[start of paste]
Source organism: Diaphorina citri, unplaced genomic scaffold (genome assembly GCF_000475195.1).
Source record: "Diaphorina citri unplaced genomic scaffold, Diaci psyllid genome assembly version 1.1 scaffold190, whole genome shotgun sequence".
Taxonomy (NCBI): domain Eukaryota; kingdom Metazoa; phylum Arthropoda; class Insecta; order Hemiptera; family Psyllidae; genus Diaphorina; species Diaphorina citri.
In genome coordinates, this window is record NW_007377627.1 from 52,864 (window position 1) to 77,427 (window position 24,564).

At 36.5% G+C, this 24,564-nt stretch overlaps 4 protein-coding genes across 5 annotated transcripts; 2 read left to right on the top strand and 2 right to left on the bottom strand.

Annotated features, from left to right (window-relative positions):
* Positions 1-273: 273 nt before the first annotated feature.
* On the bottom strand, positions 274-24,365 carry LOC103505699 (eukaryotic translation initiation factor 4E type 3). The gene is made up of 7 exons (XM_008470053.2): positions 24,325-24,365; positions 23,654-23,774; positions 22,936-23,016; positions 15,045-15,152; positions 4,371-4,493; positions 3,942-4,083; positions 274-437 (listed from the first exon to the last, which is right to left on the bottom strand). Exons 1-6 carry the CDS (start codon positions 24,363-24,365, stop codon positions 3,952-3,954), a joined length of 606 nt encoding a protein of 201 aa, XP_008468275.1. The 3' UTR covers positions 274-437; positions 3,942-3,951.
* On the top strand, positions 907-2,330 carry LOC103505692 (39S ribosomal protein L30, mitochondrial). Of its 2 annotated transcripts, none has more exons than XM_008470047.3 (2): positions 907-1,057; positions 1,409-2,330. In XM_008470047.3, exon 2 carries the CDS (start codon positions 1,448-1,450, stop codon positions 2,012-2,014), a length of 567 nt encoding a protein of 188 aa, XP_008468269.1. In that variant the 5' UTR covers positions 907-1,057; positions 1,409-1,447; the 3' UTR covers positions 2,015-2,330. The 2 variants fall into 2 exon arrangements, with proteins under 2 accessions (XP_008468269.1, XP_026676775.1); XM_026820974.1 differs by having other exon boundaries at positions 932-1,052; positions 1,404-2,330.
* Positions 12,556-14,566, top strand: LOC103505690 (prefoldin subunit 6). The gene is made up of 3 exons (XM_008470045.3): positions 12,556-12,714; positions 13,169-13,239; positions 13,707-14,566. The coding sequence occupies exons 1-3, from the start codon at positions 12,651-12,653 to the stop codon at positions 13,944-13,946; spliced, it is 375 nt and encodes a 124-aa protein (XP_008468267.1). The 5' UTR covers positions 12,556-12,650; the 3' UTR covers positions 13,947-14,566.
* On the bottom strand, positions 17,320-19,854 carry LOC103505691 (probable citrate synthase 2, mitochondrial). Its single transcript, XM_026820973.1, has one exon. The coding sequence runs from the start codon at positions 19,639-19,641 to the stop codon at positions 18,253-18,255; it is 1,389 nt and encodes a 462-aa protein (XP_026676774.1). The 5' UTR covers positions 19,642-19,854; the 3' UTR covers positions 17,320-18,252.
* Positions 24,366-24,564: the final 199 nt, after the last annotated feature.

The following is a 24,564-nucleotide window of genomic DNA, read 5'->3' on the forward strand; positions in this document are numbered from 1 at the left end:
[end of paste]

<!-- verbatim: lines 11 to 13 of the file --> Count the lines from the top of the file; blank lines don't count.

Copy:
* On the bottom strand, positions 17,320-19,854 carry LOC103505691 (probable citrate synthase 2, mitochondrial). Its single transcript, XM_026820973.1, has one exon. The coding sequence runs from the start codon at positions 19,639-19,641 to the stop codon at positions 18,253-18,255; it is 1,389 nt and encodes a 462-aa protein (XP_026676774.1). The 5' UTR covers positions 19,642-19,854; the 3' UTR covers positions 17,320-18,252.
* Positions 24,366-24,564: the final 199 nt, after the last annotated feature.

The following is a 24,564-nucleotide window of genomic DNA, read 5'->3' on the forward strand; positions in this document are numbered from 1 at the left end: